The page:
Adoption-Friendly Workplaces List Spurs Improved Benefits

By Stephen Miller Jun 11, 2008
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It’s a list that has prompted policy change.

After the first Best Adoption-Friendly Workplaces in America list debuted in 2007, more than 50 organizations nationwide established or enhanced adoption benefits for 2008. As a result, employers who made the top 100 list, released in May 2008 by the Dave Thomas Foundation for Adoption, offered more robust adoption benefits packages this year to make it.

Wendy’s International, Inc. ranked number 1 and was among those that expanded benefits in response to the 2007 rankings. (The foundation is not an affiliate of Wendy’s International Inc., although both were founded by the late Dave Thomas, himself an adoptee.) The benefits package that has Wendy’s topping the list offers employees up to $23,300 in financial reimbursement and six weeks of paid leave per adoption. In 2007, the company provided $7,000 and the same amount of paid leave.

“Supporting adoption and helping find permanent, loving homes for foster children was the vision of our founder Dave Thomas,” said Kerrii Anderson, chief executive officer and president of Wendy’s International Inc. “Many of our employees have adopted children, and we hope to empower more employees in the future with meaningful benefits and support.”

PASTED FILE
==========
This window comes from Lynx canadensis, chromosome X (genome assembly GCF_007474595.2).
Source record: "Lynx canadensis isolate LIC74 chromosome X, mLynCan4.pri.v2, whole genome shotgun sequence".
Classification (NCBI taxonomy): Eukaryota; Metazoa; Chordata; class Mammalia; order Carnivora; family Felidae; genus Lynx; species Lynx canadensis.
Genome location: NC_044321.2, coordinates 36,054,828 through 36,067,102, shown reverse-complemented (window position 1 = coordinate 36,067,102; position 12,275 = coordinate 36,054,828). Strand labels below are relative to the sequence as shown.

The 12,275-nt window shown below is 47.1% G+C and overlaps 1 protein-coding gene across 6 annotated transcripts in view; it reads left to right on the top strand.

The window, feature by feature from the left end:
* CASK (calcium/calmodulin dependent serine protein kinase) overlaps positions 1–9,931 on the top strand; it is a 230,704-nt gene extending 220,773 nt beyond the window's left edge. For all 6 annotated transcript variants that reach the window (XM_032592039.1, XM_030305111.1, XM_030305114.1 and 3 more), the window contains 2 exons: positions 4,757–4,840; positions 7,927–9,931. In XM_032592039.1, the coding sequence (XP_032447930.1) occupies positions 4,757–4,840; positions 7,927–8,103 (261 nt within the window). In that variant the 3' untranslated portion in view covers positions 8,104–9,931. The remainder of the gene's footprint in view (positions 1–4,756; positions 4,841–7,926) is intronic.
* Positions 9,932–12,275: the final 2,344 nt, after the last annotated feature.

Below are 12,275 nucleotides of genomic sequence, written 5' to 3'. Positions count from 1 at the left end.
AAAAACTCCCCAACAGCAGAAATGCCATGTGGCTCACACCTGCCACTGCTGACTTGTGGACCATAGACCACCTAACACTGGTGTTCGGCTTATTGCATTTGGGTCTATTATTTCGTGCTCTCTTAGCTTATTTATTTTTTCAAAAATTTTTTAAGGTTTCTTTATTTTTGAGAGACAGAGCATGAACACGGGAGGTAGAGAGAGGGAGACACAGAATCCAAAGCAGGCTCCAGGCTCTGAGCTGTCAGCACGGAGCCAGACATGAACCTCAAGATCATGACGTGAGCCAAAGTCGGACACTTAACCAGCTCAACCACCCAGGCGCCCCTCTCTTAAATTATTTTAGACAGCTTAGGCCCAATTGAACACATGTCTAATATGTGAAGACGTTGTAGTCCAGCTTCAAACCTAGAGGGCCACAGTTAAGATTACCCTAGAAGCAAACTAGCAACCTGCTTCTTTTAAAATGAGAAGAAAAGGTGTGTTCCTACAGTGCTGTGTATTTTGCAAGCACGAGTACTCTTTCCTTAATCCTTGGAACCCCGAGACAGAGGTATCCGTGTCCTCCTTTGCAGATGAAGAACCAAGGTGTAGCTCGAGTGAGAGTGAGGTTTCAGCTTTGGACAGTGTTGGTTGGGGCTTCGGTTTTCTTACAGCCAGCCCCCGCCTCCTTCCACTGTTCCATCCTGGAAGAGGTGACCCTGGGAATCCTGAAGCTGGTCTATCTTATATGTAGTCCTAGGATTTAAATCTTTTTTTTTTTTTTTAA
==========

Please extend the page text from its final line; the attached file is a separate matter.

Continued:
The Best Adoption-Friendly Workplaces in America list for 2008 includes the top 100 organizations that provide exceptional support to employees who adopt, based on the amount of financial assistance and paid leave provided.

Adoption-Friendly U.S. Workplaces: The Top 5 of the Top 100

U.S. Rank

Employer

Maximum Financial Assistance

Maximum Weeks Paid Leave

Industry

Employees

1

Wendy’s International

$23,300

6*

Food, beverage & restaurants

40,200

2

Citizens Financial Group

$21,650

1

Financial services

25,000

3

United Business Media

$15,000

2

Entertainment, media & publishing

1,200

4

Timberland

$12,000

2*

Consumer products

5,850

5

Barilla America

$12,000

1

Food, beverage & restaurants

340

* Amount includes additional financial support for special needs adoption.